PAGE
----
New business models of Internet economy flourishing in Shanghai
Photo shows customers scanning QR code to take meals from a thermal cabinet of a Hexiaoma store in Shanghai, July 20. [Photo by Wang Gang/People's Daily Online]
Spreading batter, adding egg, brushing sauce, and packing, a Chinese chef surnamed Gao finished making an appetizing jianbingguozi, a popular Chinese pancake, in less than two minutes.
Gao handed the jianbingguozi to his assistant, who glanced at the computer screen and then put the food into one of the containers of a thermal cabinet.
After no more than one minute, the food was taken by a man surnamed Li who had just came out of the subway and scanned a QR code on the cabinet.
The above happened at a store of Hexiaoma in Shanghai, a breakfast store of Alibaba's grocery chain Hema Xiansheng. The store is located at the B2 floor of a shopping mall near an exit of the World Expo Museum Station of Line 13 of the Shanghai Metro in Huangpu district.
Consisting of a breakfast stall and an automatic thermal cabinet, the store sells breakfast on site and also allows consumers to place orders online.
"I placed the order two stops in advance, so I got my steaming breakfast when I just arrived at the store," said Li.
"It's so convenient. Now I can enjoy freshly made breakfast even if I slept a little longer in the morning," he added.
In recent years, Shanghai has grasped the opportunities generated by the booming internet economy and enabled the over 20 million residents in the megacity to enjoy a wonderful and convenient life benefited by flourishing online platforms and ever-changing modern technologies.
"The blue marks indicate the real-time position of the couriers, while the yellow ones are their next destinations. The red marks suggest delivery delays," Li Wei, a staff member of e-commerce grocery platform Dingdong Maicai, introduced to People's Daily, pointing to an electronic map. More than 200 marks are distributed within a 3-kilometer radius on the map.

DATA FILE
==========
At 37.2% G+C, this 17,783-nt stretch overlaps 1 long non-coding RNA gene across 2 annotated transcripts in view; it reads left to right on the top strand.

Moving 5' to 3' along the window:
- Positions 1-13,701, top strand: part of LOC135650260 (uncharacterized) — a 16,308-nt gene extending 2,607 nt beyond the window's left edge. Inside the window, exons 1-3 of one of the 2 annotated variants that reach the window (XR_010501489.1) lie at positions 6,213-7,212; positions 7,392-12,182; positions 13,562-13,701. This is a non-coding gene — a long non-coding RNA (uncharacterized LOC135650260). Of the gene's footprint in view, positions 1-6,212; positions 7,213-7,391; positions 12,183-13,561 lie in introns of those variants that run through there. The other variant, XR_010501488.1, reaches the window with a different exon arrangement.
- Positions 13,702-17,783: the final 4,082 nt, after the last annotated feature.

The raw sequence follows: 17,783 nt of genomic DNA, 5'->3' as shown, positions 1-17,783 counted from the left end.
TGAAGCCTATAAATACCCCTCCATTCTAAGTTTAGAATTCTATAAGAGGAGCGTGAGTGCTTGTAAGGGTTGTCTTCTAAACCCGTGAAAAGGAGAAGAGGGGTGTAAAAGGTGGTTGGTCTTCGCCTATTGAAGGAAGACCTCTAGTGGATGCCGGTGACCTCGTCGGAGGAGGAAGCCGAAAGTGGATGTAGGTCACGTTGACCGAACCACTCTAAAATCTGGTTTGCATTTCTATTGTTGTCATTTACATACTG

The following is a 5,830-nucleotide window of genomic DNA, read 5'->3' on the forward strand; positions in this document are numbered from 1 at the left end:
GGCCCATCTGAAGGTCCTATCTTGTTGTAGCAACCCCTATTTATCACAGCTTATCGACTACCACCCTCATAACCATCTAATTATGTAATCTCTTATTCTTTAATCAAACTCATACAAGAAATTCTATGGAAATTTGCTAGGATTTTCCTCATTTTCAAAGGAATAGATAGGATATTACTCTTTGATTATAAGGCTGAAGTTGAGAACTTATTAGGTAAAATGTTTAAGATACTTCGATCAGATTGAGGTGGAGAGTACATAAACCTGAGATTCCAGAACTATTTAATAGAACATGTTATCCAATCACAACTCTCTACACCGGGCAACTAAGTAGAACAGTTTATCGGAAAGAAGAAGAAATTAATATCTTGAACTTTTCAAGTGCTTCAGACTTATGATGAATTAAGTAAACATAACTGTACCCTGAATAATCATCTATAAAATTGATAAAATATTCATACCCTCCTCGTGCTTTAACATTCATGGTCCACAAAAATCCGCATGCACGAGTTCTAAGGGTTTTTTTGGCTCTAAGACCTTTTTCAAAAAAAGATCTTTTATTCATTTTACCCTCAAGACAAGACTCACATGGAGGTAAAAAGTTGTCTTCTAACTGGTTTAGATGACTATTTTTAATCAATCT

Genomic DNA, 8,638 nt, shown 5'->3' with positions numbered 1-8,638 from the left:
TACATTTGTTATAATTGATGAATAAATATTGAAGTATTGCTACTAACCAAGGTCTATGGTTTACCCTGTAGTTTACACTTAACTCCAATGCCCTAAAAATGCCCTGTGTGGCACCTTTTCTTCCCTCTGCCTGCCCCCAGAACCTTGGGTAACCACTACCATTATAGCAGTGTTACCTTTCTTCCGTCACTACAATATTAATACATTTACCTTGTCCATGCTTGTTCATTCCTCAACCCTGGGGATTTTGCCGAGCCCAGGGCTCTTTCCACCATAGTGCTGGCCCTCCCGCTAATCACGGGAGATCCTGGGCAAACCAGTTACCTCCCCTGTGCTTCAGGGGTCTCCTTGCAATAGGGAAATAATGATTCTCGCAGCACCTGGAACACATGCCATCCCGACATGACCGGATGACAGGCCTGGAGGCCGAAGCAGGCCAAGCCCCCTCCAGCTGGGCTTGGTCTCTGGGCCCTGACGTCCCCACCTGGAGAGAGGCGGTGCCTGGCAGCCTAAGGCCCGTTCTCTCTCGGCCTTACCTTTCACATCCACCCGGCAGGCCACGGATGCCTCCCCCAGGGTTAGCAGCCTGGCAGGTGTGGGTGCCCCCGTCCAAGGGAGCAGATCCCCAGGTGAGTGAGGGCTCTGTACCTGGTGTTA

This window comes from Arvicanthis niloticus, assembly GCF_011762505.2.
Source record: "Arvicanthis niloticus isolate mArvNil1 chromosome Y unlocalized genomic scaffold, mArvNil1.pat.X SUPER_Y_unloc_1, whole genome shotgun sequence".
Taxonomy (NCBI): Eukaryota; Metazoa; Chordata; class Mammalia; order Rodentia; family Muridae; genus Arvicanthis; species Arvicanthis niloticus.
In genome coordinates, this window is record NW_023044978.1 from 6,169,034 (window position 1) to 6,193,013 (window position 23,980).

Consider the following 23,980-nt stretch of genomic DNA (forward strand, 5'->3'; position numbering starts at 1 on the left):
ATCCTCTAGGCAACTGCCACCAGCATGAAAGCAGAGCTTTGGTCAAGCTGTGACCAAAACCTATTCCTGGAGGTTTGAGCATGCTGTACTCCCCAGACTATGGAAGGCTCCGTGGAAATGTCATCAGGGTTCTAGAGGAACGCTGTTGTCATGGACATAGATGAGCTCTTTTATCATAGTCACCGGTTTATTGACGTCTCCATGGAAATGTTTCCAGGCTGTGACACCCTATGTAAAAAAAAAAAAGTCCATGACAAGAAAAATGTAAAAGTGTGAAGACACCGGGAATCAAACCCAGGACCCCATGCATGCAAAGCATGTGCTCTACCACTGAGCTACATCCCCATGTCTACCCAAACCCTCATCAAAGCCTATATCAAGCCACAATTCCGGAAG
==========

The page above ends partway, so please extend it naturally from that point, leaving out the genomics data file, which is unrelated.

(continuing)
Li, who is in charge of a distribution center of the platform on Songhong Road of Shanghai's Changning district, couldn't take his eyes off the map as a rain was about to drop at 10:00 am that day and lunch orders were flocking in. At the same time, 11 sorters were busy packing while 17 deliverymen were rushing in the rain to send products to the customers.
"Hello, we are sorry to tell you that your vegetables might arrive five minutes late because of the heavy rain," Wang Yaxu, a deliveryman of the distribution center explained to a client over the phone as the delivery time of the order was about to exceed the 29-minute time limit promised by the platform.
"That's all right. Be careful on the road," said the customer, a woman surnamed Chen who had shift grocery shopping to the online platform after the COVID-19 outbreak.
In fact, Chen had doubted whether it was a good idea to buy vegetables online at first, for she thought it would be much better to make a purchase after comparing the goods on site like she had done over the past decades.
To her surprise, the online grocery shopping was quite satisfying, and she soon became a loyal customer of the platform.
"I like cooking carp and bean curd soup, so I need fresh fish. The three carp I ordered were kept in a tank with oxygen pump when they were delivered to me, and they were still lively when I put them into my basin," Chen introduced.
"Dingdong Maicai became a black horse in the field of grocery e-commerce since February with a revenue of more than 1.2 billion yuan (about $173 million)," Liang Changlin, founder and CEO of the platform told People's Daily.
Liang, who has operated the platform for over two years in Shanghai, once planned to spend a year on market cultivation, but his target was achieved in just over a month.
Shanghai's online transaction of grocery products totaled 17.48 billion yuan during the first half of this year, up 138.8 percent from a year ago.
Changes not only happened in the way of grocery shopping.
After attracting a great number of leading e-commerce enterprises, Shanghai rolled out a series of Internet-based shopping activities to further give play to major platforms.
Empowered by the city's dynamic digital transformation, many brick-and-mortar businesses have also tapped into online platforms and launched cloud-based activities, including online shopping events, exhibitions, and shows.
With enormous potential for rapid growth, consumer-oriented services are growing into an important engine for e-commerce businesses in Shanghai, said Zhou Lan, deputy head of Shanghai Municipal Commission of Commerce.
The online transactions for goods totaled 311.6 billion yuan in Shanghai during the first six months this year, marking a 14.3-percent growth from the same period of the previous year, according to Zhou.